Being at home for the past eleven months, blessed to surrounded by a full home, has really given me some perspective on how much ‘stuff’ I’ve accumulated over the years and how much I actually, really, do need to keep. I’m definitely a contender for the ‘world’s worst hoarder’ much to the dismay of my husband, but what can I do? I’ve taken after my mother; I can’t bear to throw anything out, always thinking that I ‘might’ need it or want to wear it sometime in the future, however far away that potential future may be. Add to that the subconscious insecurities thrown up by this pandemic, and I’m in real trouble.
” think of it like pruning a tree “
So perhaps it’s this, having being ensconced with all my possessions or perhaps it’s the urge to spring clean the house, but being ‘surrounded’ has now begun to feel more like being ‘fenced-in’ by too much of everything, wherever I turn, wherever I look.
I know that for me, the old adage ‘a tidy home, a tidy mind’ works like wonders for my focus and productivity, so as part of my 28 SelfCare Challenge (which you can download free here), I’ve included a day of decluttering. Nothing too ambitious, I’ve suggested we should clear out a section of your wardrobe, but I know for some of you, you’ll be emptying all the cupboards, drawers and shelves!
So I thought I’d offer my top 3 tips for decluttering and refreshing your cupboards; I’m obviously writing this from a clothing, accessories and wardrobe point of view, but of course, you can apply these principles to any section of the house you need to work on.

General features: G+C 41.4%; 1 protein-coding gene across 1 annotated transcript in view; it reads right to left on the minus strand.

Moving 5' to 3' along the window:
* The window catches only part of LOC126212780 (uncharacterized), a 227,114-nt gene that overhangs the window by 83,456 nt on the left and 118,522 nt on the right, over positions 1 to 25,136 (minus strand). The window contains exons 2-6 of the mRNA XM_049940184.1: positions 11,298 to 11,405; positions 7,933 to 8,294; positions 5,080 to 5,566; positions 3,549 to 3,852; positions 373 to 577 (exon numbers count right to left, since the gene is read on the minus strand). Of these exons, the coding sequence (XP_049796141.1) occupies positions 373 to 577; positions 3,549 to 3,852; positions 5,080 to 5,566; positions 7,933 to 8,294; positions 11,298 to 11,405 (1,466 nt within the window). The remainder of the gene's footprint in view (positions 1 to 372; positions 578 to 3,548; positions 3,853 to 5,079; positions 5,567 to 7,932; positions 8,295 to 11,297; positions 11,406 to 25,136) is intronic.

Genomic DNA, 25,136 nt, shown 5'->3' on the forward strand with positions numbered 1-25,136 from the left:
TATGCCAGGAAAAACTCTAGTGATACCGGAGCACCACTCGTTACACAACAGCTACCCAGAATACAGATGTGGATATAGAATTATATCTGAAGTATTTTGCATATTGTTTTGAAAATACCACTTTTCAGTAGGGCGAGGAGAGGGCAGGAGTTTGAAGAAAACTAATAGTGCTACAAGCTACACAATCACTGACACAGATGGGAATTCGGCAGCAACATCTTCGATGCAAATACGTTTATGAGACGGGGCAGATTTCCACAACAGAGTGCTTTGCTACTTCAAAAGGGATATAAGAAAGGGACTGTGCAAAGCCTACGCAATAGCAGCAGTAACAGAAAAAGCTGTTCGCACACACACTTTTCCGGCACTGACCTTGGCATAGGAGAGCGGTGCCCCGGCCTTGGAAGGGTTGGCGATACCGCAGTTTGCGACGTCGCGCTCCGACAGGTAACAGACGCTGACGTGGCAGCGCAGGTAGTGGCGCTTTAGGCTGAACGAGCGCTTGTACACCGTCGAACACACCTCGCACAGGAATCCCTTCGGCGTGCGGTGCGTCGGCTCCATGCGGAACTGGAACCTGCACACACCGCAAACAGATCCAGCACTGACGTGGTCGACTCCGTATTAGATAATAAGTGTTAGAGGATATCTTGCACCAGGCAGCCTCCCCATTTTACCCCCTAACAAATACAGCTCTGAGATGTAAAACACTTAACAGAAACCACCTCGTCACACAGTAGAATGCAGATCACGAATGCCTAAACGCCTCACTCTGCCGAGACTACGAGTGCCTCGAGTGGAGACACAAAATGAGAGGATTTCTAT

If you only have a couple of hours to dedicate to the task, don’t fool yourself that you’ll be able to tackle the whole damn wardrobe. I speak from experience; when I’m in the mood to declutter, enthusiasm gets the better of me; I’ll empty out every drawer, shelf and hanging rack, only to lose momentum or run out of time before the task is complete’ leaving the dressing room looking like a total bomb site.
Depending on the size of your wardrobe and clothing collection, it might be better to pick a section of the wardrobe and go for it wholeheartedly: seeing it come together, cleared out and organised will give you the encouragement you need to come back another time and tackle another section. Know yourself, know your capabilities and know that it always gets worse before it gets better, (so don’t give up halfway, however big or small the section you’ve chosen).
If you’re anything like me, sentimentality is your worst enemy (closely followed by indecisiveness, but we’ll get to that later). To use Marie Kondo’s advice, if you hold something in your hand and it doesn’t spark joy, then let it go. It’ll spark joy for someone else for sure, so donate it to charity, give it to a friend or sell it. But whatever you do, don’t keep it. Putting it back in the cupboard will just drain your heart of joy, take up valuable space, and drain you further of joy every time you open up your wardrobe to pick out something to wear. And just because something was a gift, unless it holds positive sentimental value to you, that doesn’t automatically mean that you should keep it. Practice the same ruthlessness with gifts as with anything else.
The easiest way to get the best decluttering results is to set a system in place and be clear about how you’ll do it, otherwise, it’s all too easy to let every undecided piece back into your wardrobe and totally sabotage all your efforts.